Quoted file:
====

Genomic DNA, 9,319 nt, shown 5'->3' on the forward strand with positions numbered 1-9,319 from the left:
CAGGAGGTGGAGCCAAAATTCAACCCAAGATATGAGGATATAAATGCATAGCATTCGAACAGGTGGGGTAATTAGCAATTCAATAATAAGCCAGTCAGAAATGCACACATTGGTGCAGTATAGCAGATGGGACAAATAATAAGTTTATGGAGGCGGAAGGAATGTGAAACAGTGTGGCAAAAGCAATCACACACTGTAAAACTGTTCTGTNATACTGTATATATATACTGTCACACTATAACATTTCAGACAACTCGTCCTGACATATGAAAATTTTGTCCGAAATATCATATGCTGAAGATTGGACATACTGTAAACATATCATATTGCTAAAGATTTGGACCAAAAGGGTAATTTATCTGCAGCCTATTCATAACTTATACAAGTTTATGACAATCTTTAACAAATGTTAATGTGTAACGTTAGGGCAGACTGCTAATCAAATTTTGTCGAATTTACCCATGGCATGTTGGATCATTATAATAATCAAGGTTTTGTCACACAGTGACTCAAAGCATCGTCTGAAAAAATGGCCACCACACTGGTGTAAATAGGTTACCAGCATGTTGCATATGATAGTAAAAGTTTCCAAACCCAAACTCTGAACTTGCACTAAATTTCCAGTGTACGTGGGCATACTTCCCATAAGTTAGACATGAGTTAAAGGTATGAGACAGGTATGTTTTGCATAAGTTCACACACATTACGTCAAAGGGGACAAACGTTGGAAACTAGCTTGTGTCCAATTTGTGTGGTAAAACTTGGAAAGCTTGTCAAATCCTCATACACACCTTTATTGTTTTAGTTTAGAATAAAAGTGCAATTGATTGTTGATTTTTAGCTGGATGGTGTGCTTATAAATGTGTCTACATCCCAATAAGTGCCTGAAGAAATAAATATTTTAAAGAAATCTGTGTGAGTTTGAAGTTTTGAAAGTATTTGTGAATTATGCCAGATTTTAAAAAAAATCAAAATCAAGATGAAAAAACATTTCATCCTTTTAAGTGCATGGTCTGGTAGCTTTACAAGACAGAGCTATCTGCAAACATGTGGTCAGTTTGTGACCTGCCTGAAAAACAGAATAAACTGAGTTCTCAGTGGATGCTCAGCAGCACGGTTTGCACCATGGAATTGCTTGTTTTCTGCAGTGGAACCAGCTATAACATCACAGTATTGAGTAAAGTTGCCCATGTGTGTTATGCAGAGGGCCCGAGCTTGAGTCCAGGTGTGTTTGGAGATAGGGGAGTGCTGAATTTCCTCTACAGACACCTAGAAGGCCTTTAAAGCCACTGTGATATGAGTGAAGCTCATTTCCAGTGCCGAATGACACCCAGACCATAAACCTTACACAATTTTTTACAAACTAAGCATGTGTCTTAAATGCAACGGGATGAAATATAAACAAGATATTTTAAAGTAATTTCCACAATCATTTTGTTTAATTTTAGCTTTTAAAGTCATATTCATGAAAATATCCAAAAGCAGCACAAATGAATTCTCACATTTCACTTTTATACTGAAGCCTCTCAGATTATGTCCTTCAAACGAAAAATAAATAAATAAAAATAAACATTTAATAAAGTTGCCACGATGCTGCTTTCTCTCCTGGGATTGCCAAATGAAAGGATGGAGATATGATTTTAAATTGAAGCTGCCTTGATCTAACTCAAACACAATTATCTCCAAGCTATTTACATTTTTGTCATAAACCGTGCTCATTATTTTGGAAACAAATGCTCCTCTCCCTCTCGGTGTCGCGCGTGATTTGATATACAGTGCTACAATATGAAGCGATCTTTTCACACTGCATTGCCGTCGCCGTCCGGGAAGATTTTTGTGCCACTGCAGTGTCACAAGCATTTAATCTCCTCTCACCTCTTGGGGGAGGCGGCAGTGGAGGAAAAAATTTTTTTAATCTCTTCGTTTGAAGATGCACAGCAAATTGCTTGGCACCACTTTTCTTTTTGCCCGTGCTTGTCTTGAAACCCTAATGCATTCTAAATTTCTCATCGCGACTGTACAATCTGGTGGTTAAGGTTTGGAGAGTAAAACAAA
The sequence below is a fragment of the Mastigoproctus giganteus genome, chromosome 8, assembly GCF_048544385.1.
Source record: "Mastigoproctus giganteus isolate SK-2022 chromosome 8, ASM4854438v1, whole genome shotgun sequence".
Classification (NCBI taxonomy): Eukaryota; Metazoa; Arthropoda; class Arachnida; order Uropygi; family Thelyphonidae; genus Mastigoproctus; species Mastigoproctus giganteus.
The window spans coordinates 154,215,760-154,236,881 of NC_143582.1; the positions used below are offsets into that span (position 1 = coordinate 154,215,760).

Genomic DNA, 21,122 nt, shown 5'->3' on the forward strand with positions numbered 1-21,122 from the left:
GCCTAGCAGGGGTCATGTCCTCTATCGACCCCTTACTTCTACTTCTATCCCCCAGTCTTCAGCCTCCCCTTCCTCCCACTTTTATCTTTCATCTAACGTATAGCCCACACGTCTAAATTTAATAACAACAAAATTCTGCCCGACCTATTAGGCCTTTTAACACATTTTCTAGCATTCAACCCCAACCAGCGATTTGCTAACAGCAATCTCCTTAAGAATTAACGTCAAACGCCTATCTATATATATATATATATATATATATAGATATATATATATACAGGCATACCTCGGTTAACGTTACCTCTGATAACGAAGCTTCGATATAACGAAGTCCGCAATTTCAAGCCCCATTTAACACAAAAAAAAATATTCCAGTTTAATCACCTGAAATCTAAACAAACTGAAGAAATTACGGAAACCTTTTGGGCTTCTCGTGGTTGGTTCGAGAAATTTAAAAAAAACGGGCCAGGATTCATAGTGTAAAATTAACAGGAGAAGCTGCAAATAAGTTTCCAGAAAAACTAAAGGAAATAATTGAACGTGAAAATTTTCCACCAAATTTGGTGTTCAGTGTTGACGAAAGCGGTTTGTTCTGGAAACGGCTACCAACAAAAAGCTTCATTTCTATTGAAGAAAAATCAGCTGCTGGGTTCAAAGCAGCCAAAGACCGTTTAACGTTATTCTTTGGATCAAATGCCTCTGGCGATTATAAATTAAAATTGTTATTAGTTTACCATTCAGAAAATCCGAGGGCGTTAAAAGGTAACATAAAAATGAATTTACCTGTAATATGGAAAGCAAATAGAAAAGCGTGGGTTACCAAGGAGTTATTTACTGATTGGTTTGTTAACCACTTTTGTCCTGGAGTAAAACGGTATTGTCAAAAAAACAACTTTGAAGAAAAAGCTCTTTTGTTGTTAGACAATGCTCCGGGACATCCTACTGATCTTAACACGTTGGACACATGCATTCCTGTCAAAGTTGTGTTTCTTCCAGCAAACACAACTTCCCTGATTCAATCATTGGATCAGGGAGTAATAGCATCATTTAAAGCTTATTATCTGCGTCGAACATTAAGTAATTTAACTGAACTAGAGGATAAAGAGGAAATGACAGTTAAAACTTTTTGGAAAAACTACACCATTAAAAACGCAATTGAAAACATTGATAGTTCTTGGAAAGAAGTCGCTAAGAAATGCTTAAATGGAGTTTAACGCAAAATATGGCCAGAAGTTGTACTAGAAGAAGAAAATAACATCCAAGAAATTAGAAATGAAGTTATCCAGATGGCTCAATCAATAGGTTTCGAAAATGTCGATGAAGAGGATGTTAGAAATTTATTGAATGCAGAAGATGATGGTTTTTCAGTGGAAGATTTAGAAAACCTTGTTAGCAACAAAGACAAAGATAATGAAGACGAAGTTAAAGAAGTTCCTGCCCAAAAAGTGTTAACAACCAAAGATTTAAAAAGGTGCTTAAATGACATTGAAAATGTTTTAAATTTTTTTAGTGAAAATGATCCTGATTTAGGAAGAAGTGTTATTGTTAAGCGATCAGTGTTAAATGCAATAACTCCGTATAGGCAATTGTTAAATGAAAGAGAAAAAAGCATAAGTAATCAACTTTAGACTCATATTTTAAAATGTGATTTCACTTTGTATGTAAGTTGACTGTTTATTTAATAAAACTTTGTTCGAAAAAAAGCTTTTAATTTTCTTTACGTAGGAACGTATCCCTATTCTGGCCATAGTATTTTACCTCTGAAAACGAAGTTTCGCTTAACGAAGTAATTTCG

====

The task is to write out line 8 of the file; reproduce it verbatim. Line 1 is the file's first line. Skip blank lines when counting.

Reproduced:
GCCTAGCAGGGGTCATGTCCTCTATCGACCCCTTACTTCTACTTCTATCCCCCAGTCTTCAGCCTCCCCTTCCTCCCACTTTTATCTTTCATCTAACGTATAGCCCACACGTCTAAATTTAATAACAACAAAATTCTGCCCGACCTATTAGGCCTTTTAACACATTTTCTAGCATTCAACCCCAACCAGCGATTTGCTAACAGCAATCTCCTTAAGAATTAACGTCAAACGCCTATCTATATATATATATATATATATATATAGATATATATATATACAGGCATACCTCGGTTAACGTTACCTCTGATAACGAAGCTTCGATATAACGAAGTCCGCAATTTCAAGCCCCATTTAACACAAAAAAAAATATTCCAGTTTAATCACCTGAAATCTAAACAAACTGAAGAAATTACGGAAACCTTTTGGGCTTCTCGTGGTTGGTTCGAGAAATTTAAAAAAAACGGGCCAGGATTCATAGTGTAAAATTAACAGGAGAAGCTGCAAATAAGTTTCCAGAAAAACTAAAGGAAATAATTGAACGTGAAAATTTTCCACCAAATTTGGTGTTCAGTGTTGACGAAAGCGGTTTGTTCTGGAAACGGCTACCAACAAAAAGCTTCATTTCTATTGAAGAAAAATCAGCTGCTGGGTTCAAAGCAGCCAAAGACCGTTTAACGTTATTCTTTGGATCAAATGCCTCTGGCGATTATAAATTAAAATTGTTATTAGTTTACCATTCAGAAAATCCGAGGGCGTTAAAAGGTAACATAAAAATGAATTTACCTGTAATATGGAAAGCAAATAGAAAAGCGTGGGTTACCAAGGAGTTATTTACTGATTGGTTTGTTAACCACTTTTGTCCTGGAGTAAAACGGTATTGTCAAAAAAACAACTTTGAAGAAAAAGCTCTTTTGTTGTTAGACAATGCTCCGGGACATCCTACTGATCTTAACACGTTGGACACATGCATTCCTGTCAAAGTTGTGTTTCTTCCAGCAAACACAACTTCCCTGATTCAATCATTGGATCAGGGAGTAATAGCATCATTTAAAGCTTATTATCTGCGTCGAACATTAAGTAATTTAACTGAACTAGAGGATAAAGAGGAAATGACAGTTAAAACTTTTTGGAAAAACTACACCATTAAAAACGCAATTGAAAACATTGATAGTTCTTGGAAAGAAGTCGCTAAGAAATGCTTAAATGGAGTTTAACGCAAAATATGGCCAGAAGTTGTACTAGAAGAAGAAAATAACATCCAAGAAATTAGAAATGAAGTTATCCAGATGGCTCAATCAATAGGTTTCGAAAATGTCGATGAAGAGGATGTTAGAAATTTATTGAATGCAGAAGATGATGGTTTTTCAGTGGAAGATTTAGAAAACCTTGTTAGCAACAAAGACAAAGATAATGAAGACGAAGTTAAAGAAGTTCCTGCCCAAAAAGTGTTAACAACCAAAGATTTAAAAAGGTGCTTAAATGACATTGAAAATGTTTTAAATTTTTTTAGTGAAAATGATCCTGATTTAGGAAGAAGTGTTATTGTTAAGCGATCAGTGTTAAATGCAATAACTCCGTATAGGCAATTGTTAAATGAAAGAGAAAAAAGCATAAGTAATCAACTTTAGACTCATATTTTAAAATGTGATTTCACTTTGTATGTAAGTTGACTGTTTATTTAATAAAACTTTGTTCGAAAAAAAGCTTTTAATTTTCTTTACGTAGGAACGTATCCCTATTCTGGCCATAGTATTTTACCTCTGAAAACGAAGTTTCGCTTAACGAAGTAATTTCG